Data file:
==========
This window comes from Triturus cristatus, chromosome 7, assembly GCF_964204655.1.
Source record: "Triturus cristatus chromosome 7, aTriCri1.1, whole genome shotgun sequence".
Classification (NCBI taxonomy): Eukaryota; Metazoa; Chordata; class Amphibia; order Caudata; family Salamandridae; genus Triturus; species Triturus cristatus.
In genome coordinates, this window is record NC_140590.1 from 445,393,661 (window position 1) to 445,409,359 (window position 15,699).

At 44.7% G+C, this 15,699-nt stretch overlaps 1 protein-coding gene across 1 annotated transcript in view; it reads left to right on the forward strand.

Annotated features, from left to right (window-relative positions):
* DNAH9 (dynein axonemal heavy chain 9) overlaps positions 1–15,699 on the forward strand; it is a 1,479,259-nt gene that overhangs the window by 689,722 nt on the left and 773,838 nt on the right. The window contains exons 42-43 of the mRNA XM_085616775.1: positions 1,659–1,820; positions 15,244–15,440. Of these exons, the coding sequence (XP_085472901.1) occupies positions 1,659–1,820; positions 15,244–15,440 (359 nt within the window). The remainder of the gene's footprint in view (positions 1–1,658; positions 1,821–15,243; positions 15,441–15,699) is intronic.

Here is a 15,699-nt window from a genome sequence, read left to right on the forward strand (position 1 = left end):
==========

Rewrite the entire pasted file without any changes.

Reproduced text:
This window comes from Triturus cristatus, chromosome 7, assembly GCF_964204655.1.
Source record: "Triturus cristatus chromosome 7, aTriCri1.1, whole genome shotgun sequence".
Classification (NCBI taxonomy): Eukaryota; Metazoa; Chordata; class Amphibia; order Caudata; family Salamandridae; genus Triturus; species Triturus cristatus.
In genome coordinates, this window is record NC_140590.1 from 445,393,661 (window position 1) to 445,409,359 (window position 15,699).

At 44.7% G+C, this 15,699-nt stretch overlaps 1 protein-coding gene across 1 annotated transcript in view; it reads left to right on the forward strand.

Annotated features, from left to right (window-relative positions):
* DNAH9 (dynein axonemal heavy chain 9) overlaps positions 1–15,699 on the forward strand; it is a 1,479,259-nt gene that overhangs the window by 689,722 nt on the left and 773,838 nt on the right. The window contains exons 42-43 of the mRNA XM_085616775.1: positions 1,659–1,820; positions 15,244–15,440. Of these exons, the coding sequence (XP_085472901.1) occupies positions 1,659–1,820; positions 15,244–15,440 (359 nt within the window). The remainder of the gene's footprint in view (positions 1–1,658; positions 1,821–15,243; positions 15,441–15,699) is intronic.

Here is a 15,699-nt window from a genome sequence, read left to right on the forward strand (position 1 = left end):